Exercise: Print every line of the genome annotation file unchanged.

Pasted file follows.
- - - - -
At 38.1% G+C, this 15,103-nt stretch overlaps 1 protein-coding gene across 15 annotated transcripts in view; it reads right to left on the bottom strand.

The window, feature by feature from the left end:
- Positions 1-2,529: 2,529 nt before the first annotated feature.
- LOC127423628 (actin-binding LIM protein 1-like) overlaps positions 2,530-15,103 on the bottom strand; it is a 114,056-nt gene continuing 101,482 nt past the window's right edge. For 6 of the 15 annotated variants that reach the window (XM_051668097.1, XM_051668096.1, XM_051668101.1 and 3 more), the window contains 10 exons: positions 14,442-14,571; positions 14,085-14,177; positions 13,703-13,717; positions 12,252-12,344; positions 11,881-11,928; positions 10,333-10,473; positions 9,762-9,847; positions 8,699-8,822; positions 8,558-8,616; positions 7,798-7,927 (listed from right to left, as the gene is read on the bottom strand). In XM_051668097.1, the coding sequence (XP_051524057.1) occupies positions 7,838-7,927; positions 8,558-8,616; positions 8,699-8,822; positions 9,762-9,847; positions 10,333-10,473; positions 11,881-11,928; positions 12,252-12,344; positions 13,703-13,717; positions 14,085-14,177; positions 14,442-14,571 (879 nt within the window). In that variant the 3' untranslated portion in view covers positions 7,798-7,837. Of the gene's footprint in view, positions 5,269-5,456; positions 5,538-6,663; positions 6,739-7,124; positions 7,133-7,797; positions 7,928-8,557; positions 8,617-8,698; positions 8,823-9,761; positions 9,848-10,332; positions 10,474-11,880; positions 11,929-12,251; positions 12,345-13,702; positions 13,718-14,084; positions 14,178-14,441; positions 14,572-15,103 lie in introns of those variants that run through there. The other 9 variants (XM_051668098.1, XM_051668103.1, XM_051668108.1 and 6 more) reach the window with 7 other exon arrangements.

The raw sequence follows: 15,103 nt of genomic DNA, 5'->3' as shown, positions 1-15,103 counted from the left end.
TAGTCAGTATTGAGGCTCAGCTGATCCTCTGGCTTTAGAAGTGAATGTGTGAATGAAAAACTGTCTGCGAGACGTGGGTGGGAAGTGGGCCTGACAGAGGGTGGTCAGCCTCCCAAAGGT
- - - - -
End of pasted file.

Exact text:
At 38.1% G+C, this 15,103-nt stretch overlaps 1 protein-coding gene across 15 annotated transcripts in view; it reads right to left on the bottom strand.

The window, feature by feature from the left end:
- Positions 1-2,529: 2,529 nt before the first annotated feature.
- LOC127423628 (actin-binding LIM protein 1-like) overlaps positions 2,530-15,103 on the bottom strand; it is a 114,056-nt gene continuing 101,482 nt past the window's right edge. For 6 of the 15 annotated variants that reach the window (XM_051668097.1, XM_051668096.1, XM_051668101.1 and 3 more), the window contains 10 exons: positions 14,442-14,571; positions 14,085-14,177; positions 13,703-13,717; positions 12,252-12,344; positions 11,881-11,928; positions 10,333-10,473; positions 9,762-9,847; positions 8,699-8,822; positions 8,558-8,616; positions 7,798-7,927 (listed from right to left, as the gene is read on the bottom strand). In XM_051668097.1, the coding sequence (XP_051524057.1) occupies positions 7,838-7,927; positions 8,558-8,616; positions 8,699-8,822; positions 9,762-9,847; positions 10,333-10,473; positions 11,881-11,928; positions 12,252-12,344; positions 13,703-13,717; positions 14,085-14,177; positions 14,442-14,571 (879 nt within the window). In that variant the 3' untranslated portion in view covers positions 7,798-7,837. Of the gene's footprint in view, positions 5,269-5,456; positions 5,538-6,663; positions 6,739-7,124; positions 7,133-7,797; positions 7,928-8,557; positions 8,617-8,698; positions 8,823-9,761; positions 9,848-10,332; positions 10,474-11,880; positions 11,929-12,251; positions 12,345-13,702; positions 13,718-14,084; positions 14,178-14,441; positions 14,572-15,103 lie in introns of those variants that run through there. The other 9 variants (XM_051668098.1, XM_051668103.1, XM_051668108.1 and 6 more) reach the window with 7 other exon arrangements.

The raw sequence follows: 15,103 nt of genomic DNA, 5'->3' as shown, positions 1-15,103 counted from the left end.
TAGTCAGTATTGAGGCTCAGCTGATCCTCTGGCTTTAGAAGTGAATGTGTGAATGAAAAACTGTCTGCGAGACGTGGGTGGGAAGTGGGCCTGACAGAGGGTGGTCAGCCTCCCAAAGGT